The return of the guest worker? Temporary migration programmes in theory and practice

Synopsis

This research project contributes to current debates about the potential of temporary migration programmes (TMPs) for helping to manage international labour migration in a way that is both practical and sensitive to the interests of receiving countries, migrants and their countries of origin. The research involves discussions of: the economic and normative issues arising from temporary migration programmes; the policy lessons from past and existing TMPs; proposals of ‘innovative’ policy designs that are intended to help avoid past policy mistakes; and the rights that migrants admitted under a TMPs should have and how they can be best protected. A key theme to be explored in this project is the trade-off between financial gains from employment abroad and the restriction of rights in the host country that migrants typically experience under a TMP.

Background

A number of high-income countries have recently considered the (re-)introduction, or expansion, of temporary migration programmes (TMPs) as one of the possible policy tools to manage labour immigration. For example, the United States is currently considering the introduction of a new large scale guest-worker-programme for Mexican workers. The UK recently experimented with a pilot scheme for the temporary employment of migrant workers in selected low-skill occupations in hospitality and food processing. Italy and Spain – two recent countries of immigration – are also actively pursuing TMPs, most of them within the framework of bilateral agreements with sending countries in Northern Africa and Latin America.

Given their adverse history in liberal democracies, the re-emergence of TMPs is highly contested in both the academic and policy community. Critics argue that such programmes are both unfeasible and undesirable in a liberal democracy. This argument is primarily based on the fact that many of the past guest worker programmes – most notably the Bracero programme in the United States (1942-64) and the Gastarbeiter programme in Germany (1955-73) – failed to meet their stated policy objectives and instead generated a number of unanticipated consequences. This included the non-return and eventual settlement of many guest workers. The slogan “there is nothing more permanent than temporary foreign workers” has been a popular summary statement of the perceived failure of past guest worker programmes.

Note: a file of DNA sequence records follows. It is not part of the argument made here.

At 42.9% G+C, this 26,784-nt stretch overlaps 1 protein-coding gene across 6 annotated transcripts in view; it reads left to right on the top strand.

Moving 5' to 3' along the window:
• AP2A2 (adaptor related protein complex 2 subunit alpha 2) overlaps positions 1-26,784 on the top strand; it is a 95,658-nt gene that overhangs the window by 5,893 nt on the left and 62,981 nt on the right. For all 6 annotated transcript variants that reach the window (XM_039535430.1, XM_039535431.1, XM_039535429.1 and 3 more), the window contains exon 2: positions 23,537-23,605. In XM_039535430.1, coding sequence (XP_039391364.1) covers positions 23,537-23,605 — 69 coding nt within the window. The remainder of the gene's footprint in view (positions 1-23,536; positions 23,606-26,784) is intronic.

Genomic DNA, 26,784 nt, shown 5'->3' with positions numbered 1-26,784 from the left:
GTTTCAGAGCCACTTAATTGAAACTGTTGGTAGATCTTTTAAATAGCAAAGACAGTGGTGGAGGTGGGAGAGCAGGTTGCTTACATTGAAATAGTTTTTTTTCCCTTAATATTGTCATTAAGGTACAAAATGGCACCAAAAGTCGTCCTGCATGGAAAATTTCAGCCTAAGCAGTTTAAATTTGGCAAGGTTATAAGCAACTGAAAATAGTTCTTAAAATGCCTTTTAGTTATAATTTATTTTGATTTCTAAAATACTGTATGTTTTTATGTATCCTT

Proponents of new TMPs argue that innovative policy designs could help avoid past policy mistakes and generate significant benefits for all sides involved, including migrant workers and their countries of origin. For example, in its recent report to UN Secretary-General Kofi Annan, the Global Commission on International Migration suggested that “states and the private sector should consider the option of introducing carefully designed temporary migration programmes as a means of addressing the economic needs of both countries of origin and destination”.